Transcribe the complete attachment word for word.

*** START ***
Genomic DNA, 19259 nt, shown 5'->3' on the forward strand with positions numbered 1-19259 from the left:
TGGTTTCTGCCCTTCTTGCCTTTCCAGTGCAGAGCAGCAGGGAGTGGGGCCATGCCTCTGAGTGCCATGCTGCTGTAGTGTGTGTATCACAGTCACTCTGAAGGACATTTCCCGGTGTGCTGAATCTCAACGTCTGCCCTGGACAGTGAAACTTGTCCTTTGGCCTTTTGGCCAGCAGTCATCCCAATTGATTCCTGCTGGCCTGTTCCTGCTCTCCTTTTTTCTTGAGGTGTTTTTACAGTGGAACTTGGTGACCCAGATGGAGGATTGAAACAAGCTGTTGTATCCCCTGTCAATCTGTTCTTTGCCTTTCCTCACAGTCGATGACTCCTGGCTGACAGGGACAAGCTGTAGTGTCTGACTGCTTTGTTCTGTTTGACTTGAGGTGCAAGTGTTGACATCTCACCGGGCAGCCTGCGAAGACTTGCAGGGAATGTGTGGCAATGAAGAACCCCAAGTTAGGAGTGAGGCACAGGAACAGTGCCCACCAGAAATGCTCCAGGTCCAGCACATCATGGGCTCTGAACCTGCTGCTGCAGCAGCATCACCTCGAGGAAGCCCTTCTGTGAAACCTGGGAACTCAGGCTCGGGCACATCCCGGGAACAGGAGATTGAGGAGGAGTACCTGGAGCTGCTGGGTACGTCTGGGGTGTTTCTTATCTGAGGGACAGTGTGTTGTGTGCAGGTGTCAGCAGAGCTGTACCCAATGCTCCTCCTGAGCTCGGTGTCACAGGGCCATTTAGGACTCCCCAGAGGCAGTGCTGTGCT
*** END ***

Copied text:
Genomic DNA, 19259 nt, shown 5'->3' on the forward strand with positions numbered 1-19259 from the left:
TGGTTTCTGCCCTTCTTGCCTTTCCAGTGCAGAGCAGCAGGGAGTGGGGCCATGCCTCTGAGTGCCATGCTGCTGTAGTGTGTGTATCACAGTCACTCTGAAGGACATTTCCCGGTGTGCTGAATCTCAACGTCTGCCCTGGACAGTGAAACTTGTCCTTTGGCCTTTTGGCCAGCAGTCATCCCAATTGATTCCTGCTGGCCTGTTCCTGCTCTCCTTTTTTCTTGAGGTGTTTTTACAGTGGAACTTGGTGACCCAGATGGAGGATTGAAACAAGCTGTTGTATCCCCTGTCAATCTGTTCTTTGCCTTTCCTCACAGTCGATGACTCCTGGCTGACAGGGACAAGCTGTAGTGTCTGACTGCTTTGTTCTGTTTGACTTGAGGTGCAAGTGTTGACATCTCACCGGGCAGCCTGCGAAGACTTGCAGGGAATGTGTGGCAATGAAGAACCCCAAGTTAGGAGTGAGGCACAGGAACAGTGCCCACCAGAAATGCTCCAGGTCCAGCACATCATGGGCTCTGAACCTGCTGCTGCAGCAGCATCACCTCGAGGAAGCCCTTCTGTGAAACCTGGGAACTCAGGCTCGGGCACATCCCGGGAACAGGAGATTGAGGAGGAGTACCTGGAGCTGCTGGGTACGTCTGGGGTGTTTCTTATCTGAGGGACAGTGTGTTGTGTGCAGGTGTCAGCAGAGCTGTACCCAATGCTCCTCCTGAGCTCGGTGTCACAGGGCCATTTAGGACTCCCCAGAGGCAGTGCTGTGCT